If the workaholic finds his self-identity being dissolved in his work, the other extreme happens to be those who loses their self-identity simply because they do not have any work. Living in Vancouver, I have met many immigrants from Asia, and one of the common observations is that the men tend to do worse than the women. One person stays home while the wife becomes the main breadwinner. Another volunteers part time while depending on handouts from the government. Some force themselves to take up entry level jobs despite them having top qualifications and solid work experience in their home countries. Some decide to cut their losses and head back to Asia to find work. A number of people who linger on go into depression. Those who survive the first five years testify to how tough it is to find work, meaning, and self-identity.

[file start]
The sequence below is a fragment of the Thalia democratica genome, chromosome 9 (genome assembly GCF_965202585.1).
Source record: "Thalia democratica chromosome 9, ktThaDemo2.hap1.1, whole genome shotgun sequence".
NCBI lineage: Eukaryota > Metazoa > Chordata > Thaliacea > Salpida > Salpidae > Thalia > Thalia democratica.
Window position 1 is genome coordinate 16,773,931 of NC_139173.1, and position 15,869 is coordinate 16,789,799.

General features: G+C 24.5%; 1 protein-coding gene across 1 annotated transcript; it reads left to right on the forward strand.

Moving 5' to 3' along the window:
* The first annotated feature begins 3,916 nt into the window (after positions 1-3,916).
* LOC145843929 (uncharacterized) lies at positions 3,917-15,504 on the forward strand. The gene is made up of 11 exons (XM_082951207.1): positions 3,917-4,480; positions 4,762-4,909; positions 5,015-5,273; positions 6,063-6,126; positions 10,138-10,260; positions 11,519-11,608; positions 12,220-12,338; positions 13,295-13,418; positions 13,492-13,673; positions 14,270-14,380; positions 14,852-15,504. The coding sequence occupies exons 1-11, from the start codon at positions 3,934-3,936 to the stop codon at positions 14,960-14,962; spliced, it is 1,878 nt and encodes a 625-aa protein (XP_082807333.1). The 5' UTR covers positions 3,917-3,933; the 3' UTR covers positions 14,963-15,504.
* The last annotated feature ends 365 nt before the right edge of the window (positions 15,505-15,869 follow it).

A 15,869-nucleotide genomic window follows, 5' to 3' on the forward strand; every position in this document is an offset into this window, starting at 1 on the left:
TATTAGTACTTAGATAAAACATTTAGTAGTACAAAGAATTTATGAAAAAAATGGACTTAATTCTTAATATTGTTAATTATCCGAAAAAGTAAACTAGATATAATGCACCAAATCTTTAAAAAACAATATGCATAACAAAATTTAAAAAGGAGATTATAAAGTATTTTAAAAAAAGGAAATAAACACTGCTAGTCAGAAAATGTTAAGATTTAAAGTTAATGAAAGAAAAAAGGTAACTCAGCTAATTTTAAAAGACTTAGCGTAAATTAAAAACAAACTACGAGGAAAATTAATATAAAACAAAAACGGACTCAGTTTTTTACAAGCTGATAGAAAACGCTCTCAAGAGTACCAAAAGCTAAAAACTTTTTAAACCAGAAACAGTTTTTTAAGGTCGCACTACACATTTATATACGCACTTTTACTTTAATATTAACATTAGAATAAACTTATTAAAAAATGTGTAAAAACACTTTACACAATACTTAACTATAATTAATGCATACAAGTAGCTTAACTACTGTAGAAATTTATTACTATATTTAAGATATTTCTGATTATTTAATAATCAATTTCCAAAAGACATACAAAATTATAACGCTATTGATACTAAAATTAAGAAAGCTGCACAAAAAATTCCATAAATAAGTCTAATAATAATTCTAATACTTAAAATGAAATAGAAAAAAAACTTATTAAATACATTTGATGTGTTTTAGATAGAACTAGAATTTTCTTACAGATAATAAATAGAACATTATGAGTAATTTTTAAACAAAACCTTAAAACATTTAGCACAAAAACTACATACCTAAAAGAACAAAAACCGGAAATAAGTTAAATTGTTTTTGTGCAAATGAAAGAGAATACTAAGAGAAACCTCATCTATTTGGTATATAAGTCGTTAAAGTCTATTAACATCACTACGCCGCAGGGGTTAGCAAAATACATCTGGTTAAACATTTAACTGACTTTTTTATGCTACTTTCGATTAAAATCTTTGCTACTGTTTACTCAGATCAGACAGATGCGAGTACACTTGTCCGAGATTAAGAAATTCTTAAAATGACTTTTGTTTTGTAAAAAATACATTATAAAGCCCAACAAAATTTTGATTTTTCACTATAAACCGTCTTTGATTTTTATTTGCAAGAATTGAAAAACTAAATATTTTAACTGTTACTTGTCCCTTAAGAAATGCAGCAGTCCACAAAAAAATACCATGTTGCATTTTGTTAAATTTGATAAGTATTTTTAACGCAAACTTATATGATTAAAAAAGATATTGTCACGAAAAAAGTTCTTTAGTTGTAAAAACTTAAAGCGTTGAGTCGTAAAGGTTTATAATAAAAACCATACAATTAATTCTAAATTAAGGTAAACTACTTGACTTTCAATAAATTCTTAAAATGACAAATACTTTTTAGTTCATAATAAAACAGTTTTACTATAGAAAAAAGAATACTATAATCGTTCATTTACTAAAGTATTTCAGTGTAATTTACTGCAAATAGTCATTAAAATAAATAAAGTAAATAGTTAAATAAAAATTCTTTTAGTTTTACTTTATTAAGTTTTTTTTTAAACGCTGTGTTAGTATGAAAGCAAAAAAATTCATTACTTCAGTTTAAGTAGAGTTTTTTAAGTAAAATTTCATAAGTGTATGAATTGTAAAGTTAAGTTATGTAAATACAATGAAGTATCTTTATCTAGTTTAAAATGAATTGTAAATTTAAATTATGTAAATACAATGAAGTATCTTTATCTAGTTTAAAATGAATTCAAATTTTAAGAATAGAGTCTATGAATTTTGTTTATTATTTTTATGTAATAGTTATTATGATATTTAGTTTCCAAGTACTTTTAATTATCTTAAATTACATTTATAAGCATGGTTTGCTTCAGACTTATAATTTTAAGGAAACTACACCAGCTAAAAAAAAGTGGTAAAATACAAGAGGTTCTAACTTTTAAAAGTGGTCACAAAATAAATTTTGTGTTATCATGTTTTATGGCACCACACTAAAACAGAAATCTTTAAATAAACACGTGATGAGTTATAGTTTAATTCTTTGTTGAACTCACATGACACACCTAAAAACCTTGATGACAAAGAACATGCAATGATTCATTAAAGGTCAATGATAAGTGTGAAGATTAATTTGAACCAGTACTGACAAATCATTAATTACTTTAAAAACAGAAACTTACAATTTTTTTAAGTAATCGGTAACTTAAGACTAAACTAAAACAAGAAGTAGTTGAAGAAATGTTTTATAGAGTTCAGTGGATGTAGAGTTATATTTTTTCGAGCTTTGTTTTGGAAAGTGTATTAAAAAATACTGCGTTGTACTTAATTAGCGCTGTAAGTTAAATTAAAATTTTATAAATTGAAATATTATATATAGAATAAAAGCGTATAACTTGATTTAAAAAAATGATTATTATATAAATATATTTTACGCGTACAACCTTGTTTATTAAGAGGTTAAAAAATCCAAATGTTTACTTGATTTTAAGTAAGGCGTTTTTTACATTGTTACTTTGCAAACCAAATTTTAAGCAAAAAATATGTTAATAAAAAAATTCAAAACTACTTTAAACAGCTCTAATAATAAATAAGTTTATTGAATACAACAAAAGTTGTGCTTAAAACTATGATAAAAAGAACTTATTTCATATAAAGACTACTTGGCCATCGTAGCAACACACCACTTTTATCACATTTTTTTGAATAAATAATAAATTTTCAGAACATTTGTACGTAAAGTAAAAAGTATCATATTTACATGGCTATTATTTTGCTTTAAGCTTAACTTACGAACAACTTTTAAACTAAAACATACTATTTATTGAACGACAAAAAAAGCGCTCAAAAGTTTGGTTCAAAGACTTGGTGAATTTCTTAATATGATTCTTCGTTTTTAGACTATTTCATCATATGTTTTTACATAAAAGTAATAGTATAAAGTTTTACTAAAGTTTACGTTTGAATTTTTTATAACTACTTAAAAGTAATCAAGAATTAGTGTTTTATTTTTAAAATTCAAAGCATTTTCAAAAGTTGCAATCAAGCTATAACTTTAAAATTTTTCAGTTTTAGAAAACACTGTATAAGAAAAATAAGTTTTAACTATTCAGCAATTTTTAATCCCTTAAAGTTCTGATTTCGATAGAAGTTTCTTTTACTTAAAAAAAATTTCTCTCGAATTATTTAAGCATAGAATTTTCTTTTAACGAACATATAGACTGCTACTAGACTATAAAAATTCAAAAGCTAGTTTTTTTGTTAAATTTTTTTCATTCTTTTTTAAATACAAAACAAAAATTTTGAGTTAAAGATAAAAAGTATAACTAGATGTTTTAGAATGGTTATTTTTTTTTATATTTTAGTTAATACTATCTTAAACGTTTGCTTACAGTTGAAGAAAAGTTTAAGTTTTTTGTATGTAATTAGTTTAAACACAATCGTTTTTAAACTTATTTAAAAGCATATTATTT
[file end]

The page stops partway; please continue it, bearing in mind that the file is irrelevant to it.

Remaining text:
When one's self-identity is challenged, it affects one's self-esteem, the family, as well as overall perspective of life. How then do we regain our sense of purpose and of identity? We go back to the source: Our creator. For if God is the one who has created us, surely He knows who we are and what we are created for. This is the critical starting point of life, failing which men will fall head long toward more and more "weightlessness." Work or the lack of work thereof cannot be allowed to define who we are. Both leads to one or more of Crabb's "weightless men."
C) Three Types of "Weightless Men"
Crabb, in his latest book highlights three types of weightless men:
- The Shallow Man
- The Secularized Man
- The Spiritually Addicted Man
The Shallow Man is one of indifference, preferring shallow comfort instead of meaningful struggle. The Secularized Man tries to live a life that is independent of God. What is most intriguing in Crabb's list is the "The Spiritually Addicted Man," who are confused about their sense of priorities, getting a wrong sense of their deepest needs, and thirst for things temporal and easy.